by April Lisante

I think it’s safe to say that this Fourth of July will look a lot different for many of us.

As we’ve all muddled through this quarantine, which has dragged on from spring’s arrival, we’ve watched Easter and Passover come and go, did drive-by wishes for graduations that never took place and a celebrated a Memorial Day holiday that was subdued at best.

Many of us won’t be headed to the beach, a parade or fireworks, this Saturday. That right there is going to make it feel like a very different holiday.

But the one thing I am thankful for is the opportunity to finally get together with some friends that have been quarantining so that we can at least have a backyard barbeque.

Since Memorial Day, I’ve been thinking about how much I’ve missed barbeques. I’ve been outside grilling dinners up for my family, but there’s nothing like making some good old barbequed comfort food with friends.

When I went looking for a Hill resto with a crazy good barbequed meat repertoire for Fourth of July cooking, I looked no further than the Chestnut Hill Brewery. One of the restaurants that will be open on the Fourth, Chestnut Hill Brewery husband and wife owners Nick Gunderson and Lindsey Pete serve up some serious marinated meats atop their gourmet pies. The meats are made with their in-house brewed beers, and I was anxious to learn how they do it.

When meats are cooked in beer, there is a two-fold effect. The alcohol in beer, much like wine, evaporates, leaving the flavor behind in the meat. It also helps make the meat juicier.

My only experience with beer and chicken is Food Network super chef Bobby Flay’s tried and true beer can chicken recipes. Stick a can of beer in the chicken cavity, throw it on the grill, and wait for the evaporated goodness to permeate the grilled meat.

But Gunderson, who is the master brewer at Chestnut Hill Brewery, does it a lot differently. He and one of his chefs, Jordan Welsh, go the gourmet route when it comes to making their BBQ with brew: they marinate and cook the meats in the beer.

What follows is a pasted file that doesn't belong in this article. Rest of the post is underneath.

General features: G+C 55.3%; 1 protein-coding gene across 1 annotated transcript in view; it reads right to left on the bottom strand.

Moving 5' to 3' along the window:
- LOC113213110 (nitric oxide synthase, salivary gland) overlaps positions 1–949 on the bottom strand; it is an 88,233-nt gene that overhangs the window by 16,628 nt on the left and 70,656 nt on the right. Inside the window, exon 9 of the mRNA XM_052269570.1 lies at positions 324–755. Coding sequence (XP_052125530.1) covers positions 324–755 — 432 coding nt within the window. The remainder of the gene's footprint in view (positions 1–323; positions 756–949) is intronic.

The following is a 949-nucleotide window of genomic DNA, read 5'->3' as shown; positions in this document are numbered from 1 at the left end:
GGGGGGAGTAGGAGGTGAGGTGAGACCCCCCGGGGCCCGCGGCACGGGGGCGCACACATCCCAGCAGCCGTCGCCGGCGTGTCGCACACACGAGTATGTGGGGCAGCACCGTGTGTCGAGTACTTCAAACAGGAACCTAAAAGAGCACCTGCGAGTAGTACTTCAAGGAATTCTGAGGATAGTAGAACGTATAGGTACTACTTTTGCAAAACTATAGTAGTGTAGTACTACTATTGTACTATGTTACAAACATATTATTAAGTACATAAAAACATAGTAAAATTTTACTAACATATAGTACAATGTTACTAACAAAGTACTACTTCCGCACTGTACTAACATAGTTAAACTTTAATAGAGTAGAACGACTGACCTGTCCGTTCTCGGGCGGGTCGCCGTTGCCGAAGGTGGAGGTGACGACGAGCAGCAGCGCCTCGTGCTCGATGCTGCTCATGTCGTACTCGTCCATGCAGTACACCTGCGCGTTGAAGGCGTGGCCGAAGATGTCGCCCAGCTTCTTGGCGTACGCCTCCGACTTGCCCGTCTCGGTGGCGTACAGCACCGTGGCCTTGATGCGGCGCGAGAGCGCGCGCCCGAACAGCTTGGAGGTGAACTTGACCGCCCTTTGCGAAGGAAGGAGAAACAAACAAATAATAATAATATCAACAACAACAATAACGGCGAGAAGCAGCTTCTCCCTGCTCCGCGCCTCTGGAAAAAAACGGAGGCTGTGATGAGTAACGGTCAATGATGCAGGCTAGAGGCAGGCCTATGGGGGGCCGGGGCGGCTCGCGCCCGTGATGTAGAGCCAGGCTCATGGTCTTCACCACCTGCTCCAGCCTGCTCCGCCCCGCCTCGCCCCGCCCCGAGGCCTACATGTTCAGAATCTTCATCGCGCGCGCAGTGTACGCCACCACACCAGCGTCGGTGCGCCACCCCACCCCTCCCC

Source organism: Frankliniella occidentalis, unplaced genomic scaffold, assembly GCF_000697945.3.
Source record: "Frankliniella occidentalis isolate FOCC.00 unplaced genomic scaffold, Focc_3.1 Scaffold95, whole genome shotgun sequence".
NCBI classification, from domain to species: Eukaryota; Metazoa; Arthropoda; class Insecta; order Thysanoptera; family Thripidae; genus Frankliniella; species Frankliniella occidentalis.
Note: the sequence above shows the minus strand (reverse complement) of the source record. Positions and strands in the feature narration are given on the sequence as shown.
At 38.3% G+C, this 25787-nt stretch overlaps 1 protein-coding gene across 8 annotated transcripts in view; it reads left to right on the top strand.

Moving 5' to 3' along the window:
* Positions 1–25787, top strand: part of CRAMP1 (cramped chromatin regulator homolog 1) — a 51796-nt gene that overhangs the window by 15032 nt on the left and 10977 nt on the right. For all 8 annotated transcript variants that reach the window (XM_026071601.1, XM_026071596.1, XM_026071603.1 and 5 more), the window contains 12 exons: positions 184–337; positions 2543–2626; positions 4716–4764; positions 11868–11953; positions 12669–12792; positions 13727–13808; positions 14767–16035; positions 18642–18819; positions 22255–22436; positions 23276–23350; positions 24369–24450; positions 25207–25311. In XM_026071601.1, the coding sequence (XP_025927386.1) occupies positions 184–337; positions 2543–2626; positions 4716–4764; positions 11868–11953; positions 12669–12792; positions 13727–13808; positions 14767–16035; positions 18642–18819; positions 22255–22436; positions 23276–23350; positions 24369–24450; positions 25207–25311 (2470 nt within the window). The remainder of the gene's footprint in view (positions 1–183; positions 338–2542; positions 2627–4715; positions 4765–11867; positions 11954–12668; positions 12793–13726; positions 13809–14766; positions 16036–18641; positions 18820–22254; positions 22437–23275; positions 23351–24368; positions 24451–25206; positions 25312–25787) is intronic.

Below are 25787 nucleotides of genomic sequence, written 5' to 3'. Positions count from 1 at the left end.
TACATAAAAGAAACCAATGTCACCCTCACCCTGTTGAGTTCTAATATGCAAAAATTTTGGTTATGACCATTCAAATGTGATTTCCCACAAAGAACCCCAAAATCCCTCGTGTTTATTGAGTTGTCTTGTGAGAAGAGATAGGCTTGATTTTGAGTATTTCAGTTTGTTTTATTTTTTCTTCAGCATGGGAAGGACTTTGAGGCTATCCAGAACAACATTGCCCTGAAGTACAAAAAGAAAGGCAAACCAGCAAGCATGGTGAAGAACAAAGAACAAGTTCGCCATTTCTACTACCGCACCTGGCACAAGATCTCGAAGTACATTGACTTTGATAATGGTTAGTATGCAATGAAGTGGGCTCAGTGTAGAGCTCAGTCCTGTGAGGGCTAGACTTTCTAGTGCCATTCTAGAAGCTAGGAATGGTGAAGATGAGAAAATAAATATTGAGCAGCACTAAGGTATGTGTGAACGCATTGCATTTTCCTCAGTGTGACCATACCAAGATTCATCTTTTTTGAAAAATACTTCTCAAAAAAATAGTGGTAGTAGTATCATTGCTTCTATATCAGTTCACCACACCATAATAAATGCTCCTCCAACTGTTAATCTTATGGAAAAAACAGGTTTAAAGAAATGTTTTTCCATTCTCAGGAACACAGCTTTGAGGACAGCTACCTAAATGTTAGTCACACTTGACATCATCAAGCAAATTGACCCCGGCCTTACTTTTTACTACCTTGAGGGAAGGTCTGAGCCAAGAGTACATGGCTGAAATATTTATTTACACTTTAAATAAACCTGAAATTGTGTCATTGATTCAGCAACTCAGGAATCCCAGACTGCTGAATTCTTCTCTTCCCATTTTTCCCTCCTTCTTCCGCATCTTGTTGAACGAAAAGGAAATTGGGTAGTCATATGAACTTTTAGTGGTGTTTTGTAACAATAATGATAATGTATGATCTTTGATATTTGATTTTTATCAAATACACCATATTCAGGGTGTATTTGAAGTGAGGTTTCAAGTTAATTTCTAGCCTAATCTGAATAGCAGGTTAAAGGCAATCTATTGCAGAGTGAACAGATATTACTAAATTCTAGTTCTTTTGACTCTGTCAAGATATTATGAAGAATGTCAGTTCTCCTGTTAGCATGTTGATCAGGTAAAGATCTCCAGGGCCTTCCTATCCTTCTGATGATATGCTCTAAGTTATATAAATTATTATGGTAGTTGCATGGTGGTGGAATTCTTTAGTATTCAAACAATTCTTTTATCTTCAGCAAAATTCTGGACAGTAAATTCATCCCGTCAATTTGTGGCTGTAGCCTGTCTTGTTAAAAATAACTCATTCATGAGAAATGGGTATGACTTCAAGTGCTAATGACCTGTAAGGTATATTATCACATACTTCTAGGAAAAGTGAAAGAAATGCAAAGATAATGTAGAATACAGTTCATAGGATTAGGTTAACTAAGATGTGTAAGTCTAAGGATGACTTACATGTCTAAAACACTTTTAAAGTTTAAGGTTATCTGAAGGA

“We soak the chicken in beer and bake it right in the pizza oven,” Gunderson said. “Chicken is better with lighter beers and darker, malty beers tend to go better with red meats.”

The restaurant’s BBQ Chicken Pizza is one of their specialties, a pie topped with fontina and mozzarella, red onion and their chicken. When they make the beer chicken in house, they actually marinate it by immersing it in beer and then baking it in a pan in the pizza oven. The result is tender, flavorful chicken.

To adapt his method for the grill, Gunderson has a few tips to help get that same juicy taste.

If you are making pork or chicken, you want to use a light, crisp beer, like a Hefeweizen, a pilsner or any type of wheat beer. If you are making burgers or red meats, you want to marinate the meat in darker beers, like porters, lagers or stouts. And if you are grilling veggies, like asparagus or squash, a citrusy India Pale Ale would be the best bet, he said.

His favorite choice for chicken is a bronze beer he makes at the Brewery, a light but bitter beer that pairs well with the bird.

The key to marinating is to soak it in beer and barbeque sauce for about two hours before you want to throw it on the grill, Gunderson said. Once it is done marinating, that’s when you add the salt, pepper and herbs and throw it on.

Here is the Chestnut Hill Brewery’s recipe for beer chicken, adapted for readers to try at home.

“For the readers who are planning to put this chicken on the grill, the methods are a little different [from what we do in the restaurant] but the outcome will be that great taste,” Gunderson said.

Chestnut Hill Brewery Beer BBQ Chicken

  • 1 whole chicken, cut into parts
  • 1 bottle pilsner or wheat beer
  • 1 Tbsp. barbeque sauce
  • 1 tsp. rosemary, fresh
  • 1 tsp. thyme, fresh
  • 1 tsp. dill, fresh
  • 1 tsp. sage, fresh
  • Salt and pepper to season

Place chicken in a bowl or container. Mix beer and barbeque sauce together and pour over chicken. DO not season chicken. Place under refrigeration for at least 2 hours. Once the chicken is marinated, take it out of container and place in a new container. Season by finely chopping and adding herbs. Add salt and pepper. Place on barbeque until internal temperature reaches 165. Check chicken regularly, adding barbeque sauce with a brush for extra flavor, if desired.

Serves 4.

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